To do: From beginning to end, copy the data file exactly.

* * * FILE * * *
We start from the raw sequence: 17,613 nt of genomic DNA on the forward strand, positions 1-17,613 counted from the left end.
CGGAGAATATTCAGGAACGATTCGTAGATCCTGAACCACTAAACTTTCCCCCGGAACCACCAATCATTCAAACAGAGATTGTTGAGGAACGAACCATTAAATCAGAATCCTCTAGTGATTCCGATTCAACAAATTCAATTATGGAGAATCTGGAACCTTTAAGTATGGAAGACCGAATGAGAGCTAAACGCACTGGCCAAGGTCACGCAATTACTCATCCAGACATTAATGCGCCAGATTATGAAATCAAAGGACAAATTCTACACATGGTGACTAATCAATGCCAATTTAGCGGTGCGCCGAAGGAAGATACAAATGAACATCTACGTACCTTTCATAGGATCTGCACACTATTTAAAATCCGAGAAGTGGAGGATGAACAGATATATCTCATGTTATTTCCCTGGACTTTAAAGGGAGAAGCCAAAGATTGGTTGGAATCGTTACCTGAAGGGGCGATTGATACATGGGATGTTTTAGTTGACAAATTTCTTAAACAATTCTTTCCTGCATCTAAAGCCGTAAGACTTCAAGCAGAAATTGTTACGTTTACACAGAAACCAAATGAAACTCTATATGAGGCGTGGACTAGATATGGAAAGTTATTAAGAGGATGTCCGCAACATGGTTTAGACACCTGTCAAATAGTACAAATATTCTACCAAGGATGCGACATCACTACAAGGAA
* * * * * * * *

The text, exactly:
We start from the raw sequence: 17,613 nt of genomic DNA on the forward strand, positions 1-17,613 counted from the left end.
CGGAGAATATTCAGGAACGATTCGTAGATCCTGAACCACTAAACTTTCCCCCGGAACCACCAATCATTCAAACAGAGATTGTTGAGGAACGAACCATTAAATCAGAATCCTCTAGTGATTCCGATTCAACAAATTCAATTATGGAGAATCTGGAACCTTTAAGTATGGAAGACCGAATGAGAGCTAAACGCACTGGCCAAGGTCACGCAATTACTCATCCAGACATTAATGCGCCAGATTATGAAATCAAAGGACAAATTCTACACATGGTGACTAATCAATGCCAATTTAGCGGTGCGCCGAAGGAAGATACAAATGAACATCTACGTACCTTTCATAGGATCTGCACACTATTTAAAATCCGAGAAGTGGAGGATGAACAGATATATCTCATGTTATTTCCCTGGACTTTAAAGGGAGAAGCCAAAGATTGGTTGGAATCGTTACCTGAAGGGGCGATTGATACATGGGATGTTTTAGTTGACAAATTTCTTAAACAATTCTTTCCTGCATCTAAAGCCGTAAGACTTCAAGCAGAAATTGTTACGTTTACACAGAAACCAAATGAAACTCTATATGAGGCGTGGACTAGATATGGAAAGTTATTAAGAGGATGTCCGCAACATGGTTTAGACACCTGTCAAATAGTACAAATATTCTACCAAGGATGCGACATCACTACAAGGAA